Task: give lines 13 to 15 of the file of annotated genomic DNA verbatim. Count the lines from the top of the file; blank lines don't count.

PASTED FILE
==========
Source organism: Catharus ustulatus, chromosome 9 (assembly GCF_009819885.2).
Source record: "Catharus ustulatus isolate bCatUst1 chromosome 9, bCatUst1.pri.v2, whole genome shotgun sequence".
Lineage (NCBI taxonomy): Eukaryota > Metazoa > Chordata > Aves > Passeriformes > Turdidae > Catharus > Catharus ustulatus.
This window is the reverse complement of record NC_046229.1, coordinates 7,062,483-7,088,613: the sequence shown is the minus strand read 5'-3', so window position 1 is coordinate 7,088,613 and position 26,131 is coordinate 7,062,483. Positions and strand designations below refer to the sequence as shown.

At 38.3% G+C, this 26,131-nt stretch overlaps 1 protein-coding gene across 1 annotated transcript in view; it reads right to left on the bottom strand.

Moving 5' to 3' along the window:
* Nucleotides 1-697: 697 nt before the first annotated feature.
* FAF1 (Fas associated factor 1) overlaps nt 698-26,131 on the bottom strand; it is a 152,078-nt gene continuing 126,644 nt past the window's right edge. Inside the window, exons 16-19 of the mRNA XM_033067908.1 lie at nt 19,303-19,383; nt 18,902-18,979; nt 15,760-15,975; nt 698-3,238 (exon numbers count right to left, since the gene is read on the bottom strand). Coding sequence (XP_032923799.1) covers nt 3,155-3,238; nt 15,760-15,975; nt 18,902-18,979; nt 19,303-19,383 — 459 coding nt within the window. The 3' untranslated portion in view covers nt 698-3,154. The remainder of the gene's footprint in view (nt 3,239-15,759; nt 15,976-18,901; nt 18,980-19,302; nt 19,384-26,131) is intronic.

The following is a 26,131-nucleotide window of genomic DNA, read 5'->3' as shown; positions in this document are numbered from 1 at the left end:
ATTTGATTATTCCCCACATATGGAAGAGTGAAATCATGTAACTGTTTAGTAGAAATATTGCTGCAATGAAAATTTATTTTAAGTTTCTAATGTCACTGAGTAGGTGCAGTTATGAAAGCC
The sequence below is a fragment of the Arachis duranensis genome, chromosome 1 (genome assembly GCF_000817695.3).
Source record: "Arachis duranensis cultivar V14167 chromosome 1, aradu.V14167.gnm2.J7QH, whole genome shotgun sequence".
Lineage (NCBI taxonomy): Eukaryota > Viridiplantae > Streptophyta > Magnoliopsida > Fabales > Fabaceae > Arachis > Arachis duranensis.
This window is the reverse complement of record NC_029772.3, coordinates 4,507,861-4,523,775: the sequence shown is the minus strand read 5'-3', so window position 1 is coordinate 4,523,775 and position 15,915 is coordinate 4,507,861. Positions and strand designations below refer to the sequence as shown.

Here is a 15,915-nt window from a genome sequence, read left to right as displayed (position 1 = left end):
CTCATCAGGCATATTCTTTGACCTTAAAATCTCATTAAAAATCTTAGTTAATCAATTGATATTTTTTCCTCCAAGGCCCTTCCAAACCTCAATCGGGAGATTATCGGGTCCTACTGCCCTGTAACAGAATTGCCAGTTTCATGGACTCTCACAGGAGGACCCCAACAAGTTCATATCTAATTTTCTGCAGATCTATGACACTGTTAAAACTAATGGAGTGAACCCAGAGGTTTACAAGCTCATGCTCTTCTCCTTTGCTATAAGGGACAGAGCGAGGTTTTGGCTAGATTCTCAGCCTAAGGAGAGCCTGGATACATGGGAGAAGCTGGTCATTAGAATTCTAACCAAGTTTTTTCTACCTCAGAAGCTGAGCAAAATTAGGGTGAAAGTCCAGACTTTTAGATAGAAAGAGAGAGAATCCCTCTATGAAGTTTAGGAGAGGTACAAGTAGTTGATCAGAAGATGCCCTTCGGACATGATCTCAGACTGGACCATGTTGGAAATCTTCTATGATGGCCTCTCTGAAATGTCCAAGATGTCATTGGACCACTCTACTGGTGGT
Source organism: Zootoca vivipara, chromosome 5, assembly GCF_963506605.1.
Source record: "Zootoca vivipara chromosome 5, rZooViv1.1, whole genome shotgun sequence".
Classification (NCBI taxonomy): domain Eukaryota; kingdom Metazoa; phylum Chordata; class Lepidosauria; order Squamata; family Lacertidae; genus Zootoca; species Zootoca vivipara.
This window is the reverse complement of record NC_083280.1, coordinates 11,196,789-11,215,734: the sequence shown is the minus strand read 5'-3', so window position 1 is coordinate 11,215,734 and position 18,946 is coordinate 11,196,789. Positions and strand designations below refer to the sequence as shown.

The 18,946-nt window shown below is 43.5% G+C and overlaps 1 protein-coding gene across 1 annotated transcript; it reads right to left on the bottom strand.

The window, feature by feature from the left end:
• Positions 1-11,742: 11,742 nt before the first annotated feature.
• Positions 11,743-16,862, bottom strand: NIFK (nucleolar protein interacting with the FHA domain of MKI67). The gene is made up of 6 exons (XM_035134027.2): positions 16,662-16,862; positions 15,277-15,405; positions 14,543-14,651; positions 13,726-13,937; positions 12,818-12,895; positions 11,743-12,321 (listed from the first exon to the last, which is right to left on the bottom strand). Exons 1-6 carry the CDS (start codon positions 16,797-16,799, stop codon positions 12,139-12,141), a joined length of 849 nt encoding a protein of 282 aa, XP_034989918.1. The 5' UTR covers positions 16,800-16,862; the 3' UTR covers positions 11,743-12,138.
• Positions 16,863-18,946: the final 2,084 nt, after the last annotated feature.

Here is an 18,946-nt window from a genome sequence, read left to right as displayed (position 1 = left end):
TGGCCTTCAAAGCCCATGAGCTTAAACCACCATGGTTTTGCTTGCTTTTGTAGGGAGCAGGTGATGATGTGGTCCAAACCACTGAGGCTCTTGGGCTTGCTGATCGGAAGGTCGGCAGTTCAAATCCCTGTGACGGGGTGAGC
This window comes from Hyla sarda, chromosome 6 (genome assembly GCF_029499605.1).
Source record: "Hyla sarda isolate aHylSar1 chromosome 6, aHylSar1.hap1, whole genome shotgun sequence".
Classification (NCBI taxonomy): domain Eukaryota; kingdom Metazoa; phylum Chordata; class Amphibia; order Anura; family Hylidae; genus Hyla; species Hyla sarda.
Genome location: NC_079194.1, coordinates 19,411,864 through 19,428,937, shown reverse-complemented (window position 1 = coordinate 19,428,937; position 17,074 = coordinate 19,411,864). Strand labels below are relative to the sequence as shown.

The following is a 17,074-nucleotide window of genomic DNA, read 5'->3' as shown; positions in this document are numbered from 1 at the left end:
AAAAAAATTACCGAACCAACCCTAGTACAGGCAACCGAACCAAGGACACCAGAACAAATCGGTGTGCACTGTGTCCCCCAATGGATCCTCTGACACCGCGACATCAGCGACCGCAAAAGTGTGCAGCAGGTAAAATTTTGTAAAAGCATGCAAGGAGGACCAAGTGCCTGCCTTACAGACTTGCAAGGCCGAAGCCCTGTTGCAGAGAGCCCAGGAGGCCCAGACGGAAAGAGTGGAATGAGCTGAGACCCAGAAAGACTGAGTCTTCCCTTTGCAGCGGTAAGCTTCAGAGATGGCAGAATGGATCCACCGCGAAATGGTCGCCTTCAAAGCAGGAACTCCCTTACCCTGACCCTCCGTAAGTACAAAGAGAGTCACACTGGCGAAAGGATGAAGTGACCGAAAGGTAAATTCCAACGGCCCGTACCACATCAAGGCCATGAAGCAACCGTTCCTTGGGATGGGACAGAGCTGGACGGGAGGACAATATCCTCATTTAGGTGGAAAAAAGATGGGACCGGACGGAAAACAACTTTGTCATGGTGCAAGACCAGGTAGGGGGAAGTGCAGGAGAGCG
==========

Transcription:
Lineage (NCBI taxonomy): Eukaryota > Viridiplantae > Streptophyta > Magnoliopsida > Fabales > Fabaceae > Arachis > Arachis duranensis.
This window is the reverse complement of record NC_029772.3, coordinates 4,507,861-4,523,775: the sequence shown is the minus strand read 5'-3', so window position 1 is coordinate 4,523,775 and position 15,915 is coordinate 4,507,861. Positions and strand designations below refer to the sequence as shown.

Here is a 15,915-nt window from a genome sequence, read left to right as displayed (position 1 = left end):